Has the bad-date grapevine withered?

Most of Canada and about eleven persons in the rest of the world know we now have a Canadian media-personality sex scandal.

You can read all kinds of opinion about the CBC radio host and the women involved, so I will leave that aside and say, the scandal made me think of my old days as a single, early-thirties woman in the same city, Toronto.

The pubs where I met my friends for after-work drinks are mostly gone now, but others have taken their place, and I wonder whether the informal, reciprocal caretaking that I remember still operates. 

In the early '80s, before the internet, if a woman asked around she could learn quite a bit about a man she was thinking of dating, or maybe just starting to see. You would not believe the details I heard in those years; if a man about town thought his preferences were private, hah! There were no really blind dates. 

Sometimes the information came unbidden; a woman I knew and trusted phoned to tell me someone I had begun to date had, in another city, recently been charged with uttering violent threats to women via phone calls. 

Sometimes a girlfriend's partner would weigh in on a prospect's reputation. I remember my pal Bob telling me, "He's a pretty good bloke, but don't think of him as someone you'd settle down with." 

There might have been some false negatives (you discounted the bitter ex or unfounded gossip), but overall, the system worked. 

Back then, a girlfriend agreed to a tryst at a hotel with a man (strangely, he had the same occupation as Ghomeshi). They had met before, and she was interested in things progressing. When they were alone in the room, he suddenly began to hit her, an act she had no idea would happen. She had the equanimity to tell him his presence in the hotel was known to others, and he backed off. She hadn't asked about him; because she heard him on the radio, she felt as if she knew him.

I'm not blaming or shaming the alleged victims. Rather, I wonder whether in the age of Facebook (which Ghomeshi used to contact several women he'd met at events), we have forgotten the old, reliable grapevine, and whether "friending" has usurped reputation. 

Are women more vulnerable because social media have replaced word of mouth?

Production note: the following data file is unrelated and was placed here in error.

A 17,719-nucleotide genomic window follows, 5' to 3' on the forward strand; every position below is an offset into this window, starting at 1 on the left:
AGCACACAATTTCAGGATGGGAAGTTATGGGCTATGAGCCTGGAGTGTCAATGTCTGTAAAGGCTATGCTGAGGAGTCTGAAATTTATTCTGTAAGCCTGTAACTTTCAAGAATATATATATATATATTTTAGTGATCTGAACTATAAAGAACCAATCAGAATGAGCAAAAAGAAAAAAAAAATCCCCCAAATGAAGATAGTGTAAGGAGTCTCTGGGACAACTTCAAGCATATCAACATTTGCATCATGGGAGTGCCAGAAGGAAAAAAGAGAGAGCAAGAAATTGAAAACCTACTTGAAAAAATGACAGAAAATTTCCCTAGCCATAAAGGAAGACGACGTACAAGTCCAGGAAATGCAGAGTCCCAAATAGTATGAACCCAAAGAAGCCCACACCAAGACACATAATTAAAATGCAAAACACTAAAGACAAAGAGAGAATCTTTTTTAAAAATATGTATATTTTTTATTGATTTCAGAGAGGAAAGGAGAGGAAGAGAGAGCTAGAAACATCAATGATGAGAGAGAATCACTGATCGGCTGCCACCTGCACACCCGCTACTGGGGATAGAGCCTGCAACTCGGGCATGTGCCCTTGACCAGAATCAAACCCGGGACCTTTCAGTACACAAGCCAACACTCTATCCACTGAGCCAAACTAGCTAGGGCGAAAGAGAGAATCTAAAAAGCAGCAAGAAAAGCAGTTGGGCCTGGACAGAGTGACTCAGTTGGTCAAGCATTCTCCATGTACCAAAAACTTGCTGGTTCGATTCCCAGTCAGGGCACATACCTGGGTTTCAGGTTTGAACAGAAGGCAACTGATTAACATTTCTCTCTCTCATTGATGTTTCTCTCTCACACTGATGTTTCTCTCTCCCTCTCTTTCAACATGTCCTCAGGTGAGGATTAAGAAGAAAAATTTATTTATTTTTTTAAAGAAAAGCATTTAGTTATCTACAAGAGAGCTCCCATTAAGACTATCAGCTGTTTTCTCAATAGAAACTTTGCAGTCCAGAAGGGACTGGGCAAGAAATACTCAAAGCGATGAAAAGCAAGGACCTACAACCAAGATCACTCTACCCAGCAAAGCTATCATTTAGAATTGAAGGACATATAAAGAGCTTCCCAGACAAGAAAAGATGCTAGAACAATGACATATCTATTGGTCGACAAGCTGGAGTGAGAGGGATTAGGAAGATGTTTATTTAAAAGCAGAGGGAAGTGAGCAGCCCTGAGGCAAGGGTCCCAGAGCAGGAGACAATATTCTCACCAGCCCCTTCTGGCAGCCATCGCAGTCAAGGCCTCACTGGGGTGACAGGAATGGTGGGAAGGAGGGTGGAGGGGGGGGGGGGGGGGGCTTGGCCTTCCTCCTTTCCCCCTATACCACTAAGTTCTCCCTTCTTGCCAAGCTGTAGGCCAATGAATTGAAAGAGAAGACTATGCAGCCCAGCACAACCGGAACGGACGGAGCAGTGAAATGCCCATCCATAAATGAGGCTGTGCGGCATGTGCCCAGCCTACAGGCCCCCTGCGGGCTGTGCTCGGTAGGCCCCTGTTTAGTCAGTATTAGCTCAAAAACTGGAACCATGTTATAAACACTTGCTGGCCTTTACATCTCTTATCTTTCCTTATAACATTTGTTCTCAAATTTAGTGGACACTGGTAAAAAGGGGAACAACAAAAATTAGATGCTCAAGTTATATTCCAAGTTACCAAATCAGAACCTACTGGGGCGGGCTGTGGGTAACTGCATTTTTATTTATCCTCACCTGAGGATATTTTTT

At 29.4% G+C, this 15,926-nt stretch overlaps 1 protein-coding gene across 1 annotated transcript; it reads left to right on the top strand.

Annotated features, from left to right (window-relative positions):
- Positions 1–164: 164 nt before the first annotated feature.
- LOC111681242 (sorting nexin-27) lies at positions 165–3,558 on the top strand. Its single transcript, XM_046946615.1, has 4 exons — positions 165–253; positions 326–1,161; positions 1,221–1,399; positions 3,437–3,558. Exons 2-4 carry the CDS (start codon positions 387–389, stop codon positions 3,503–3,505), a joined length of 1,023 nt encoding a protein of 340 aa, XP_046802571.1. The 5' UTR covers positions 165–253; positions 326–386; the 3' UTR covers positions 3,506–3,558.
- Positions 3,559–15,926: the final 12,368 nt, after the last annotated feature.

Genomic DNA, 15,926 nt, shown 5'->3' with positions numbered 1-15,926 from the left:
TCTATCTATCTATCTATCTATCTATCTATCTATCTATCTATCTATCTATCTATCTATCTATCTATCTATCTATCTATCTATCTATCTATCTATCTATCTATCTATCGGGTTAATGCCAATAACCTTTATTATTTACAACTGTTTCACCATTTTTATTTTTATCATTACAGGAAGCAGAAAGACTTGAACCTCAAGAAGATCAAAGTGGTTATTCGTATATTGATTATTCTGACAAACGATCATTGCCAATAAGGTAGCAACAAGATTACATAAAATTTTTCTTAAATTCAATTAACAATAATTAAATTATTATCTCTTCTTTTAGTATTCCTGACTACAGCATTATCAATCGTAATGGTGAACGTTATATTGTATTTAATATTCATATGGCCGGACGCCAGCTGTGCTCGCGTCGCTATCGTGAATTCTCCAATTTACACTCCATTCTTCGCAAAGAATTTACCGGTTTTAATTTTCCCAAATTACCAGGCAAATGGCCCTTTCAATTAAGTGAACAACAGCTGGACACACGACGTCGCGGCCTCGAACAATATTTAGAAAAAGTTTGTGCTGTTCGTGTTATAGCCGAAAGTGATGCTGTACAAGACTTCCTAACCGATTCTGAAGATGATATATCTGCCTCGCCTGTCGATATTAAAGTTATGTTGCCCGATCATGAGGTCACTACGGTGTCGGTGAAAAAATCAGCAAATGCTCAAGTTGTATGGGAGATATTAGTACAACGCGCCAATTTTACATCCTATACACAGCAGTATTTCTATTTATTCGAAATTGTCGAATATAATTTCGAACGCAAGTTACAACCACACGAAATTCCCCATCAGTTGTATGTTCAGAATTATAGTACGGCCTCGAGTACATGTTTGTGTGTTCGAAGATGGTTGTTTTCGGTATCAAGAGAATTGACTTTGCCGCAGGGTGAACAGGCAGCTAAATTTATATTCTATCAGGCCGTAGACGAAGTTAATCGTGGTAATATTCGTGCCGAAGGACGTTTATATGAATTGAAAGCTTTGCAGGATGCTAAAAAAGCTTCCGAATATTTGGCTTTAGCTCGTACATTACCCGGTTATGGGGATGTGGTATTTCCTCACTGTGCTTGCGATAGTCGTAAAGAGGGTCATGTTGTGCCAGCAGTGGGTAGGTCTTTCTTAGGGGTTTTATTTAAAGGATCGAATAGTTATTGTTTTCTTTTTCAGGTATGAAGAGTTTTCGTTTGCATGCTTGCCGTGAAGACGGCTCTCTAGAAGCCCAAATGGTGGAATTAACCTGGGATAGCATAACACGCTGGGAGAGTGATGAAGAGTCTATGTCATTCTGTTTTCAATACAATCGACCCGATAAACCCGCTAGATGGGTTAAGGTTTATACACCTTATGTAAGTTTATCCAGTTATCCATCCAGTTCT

Facebook leapfrogs the tentative introduction process, Tweets replace community connections, and the nature of fear (always present for women in such situations) has changed: after the alleged assaults, several women said they did not lay charges because of fear of reprisal—and especially chilling—fear of being harassed on the internet by the man's fans.



Anonymous said…
You will definitely find this article of interest: http://www.nothinginwinnipeg.com/2014/10/do-you-know-about-jian/
Duchesse said…
Anonymous: Yes, and it's good to know that the creep-alert grapevine is still operational. In the late '70s-early '80s, now that I think about it, it was used more often to find out if a someone one was interested in had a complementary sexual orientation. Many more persons were closeted.
LPC said…
Ooof! I never dated anyone who wasn't well known by either friends or colleagues. I never can tell if things are worse now, or just more openly reported.
As a devoted CBC fan I was shocked when this news broke. I listen to the Q most days and wonder about the 55 million dollar lawsuit...if Jian wins that will mean the end of the CBC which is currently struggling to keep afloat....on the other hand if the CBC wins this might just secure their future!
What happens in the privacy of peoples bedrooms should stay there BUT if these women have been hurt, or forced to have sex or worse, raped or drugged by Jian I say throw the book at him!
materfamilias said…
It's certainly a different world! Like Lisa, I'm reluctant to label conditions worse. Social media is working very well to give us perspectives that the older system would have kept under wraps. Some of the short essays I've read on the topic by "folks who know/knew things" have been illuminating.
Loved your opening sentence -- snap!
This essay -- has garnered attention in the feminist literary-academic community lately, and seems related to your topic. . . .
Anonymous said…
Actually no, if you google you will find all kinds of negative comments posted about the guy's dating habits on social media going back years. It was an open secret among females.

I worked at a large bank with a predator manager who got away with bad behaviour his whole career, including not hiring women who didn't seem to be his type. I personally think the CBC is more worried about the number of internal complaints against him that were ignored. No way was there only one.
Duchesse said…
LPC: I have seen very few explicit warnings about specific men or women; there are a few sites that were set up to provide lists but have been taken own. Libel and defamation are the other side of the jerk list" coin.

hostess: The general consensus on the suit is that it is not viable.

materfamilias: Yes, "folks who knew things" are coming forward on social media now... now. You link to the essay did not get posted, please re-send, thanks.

Anonymous: I figured word was out, but since I spend no time in the FB world, did not know this. However, I wonder about the average-joe creep such as your bank manager. A person has to be careful about publishing someone's name and negative comments.

A person I knew at a large corporation posted defamatory comments about his boss, who was not a sexual predator, he just didn't like her. She sued and settled out of court.
materfamilias said…
Here's that link, K: http://thehairpin.com/2014/10/stories-like-passwords
Eleanorjane said…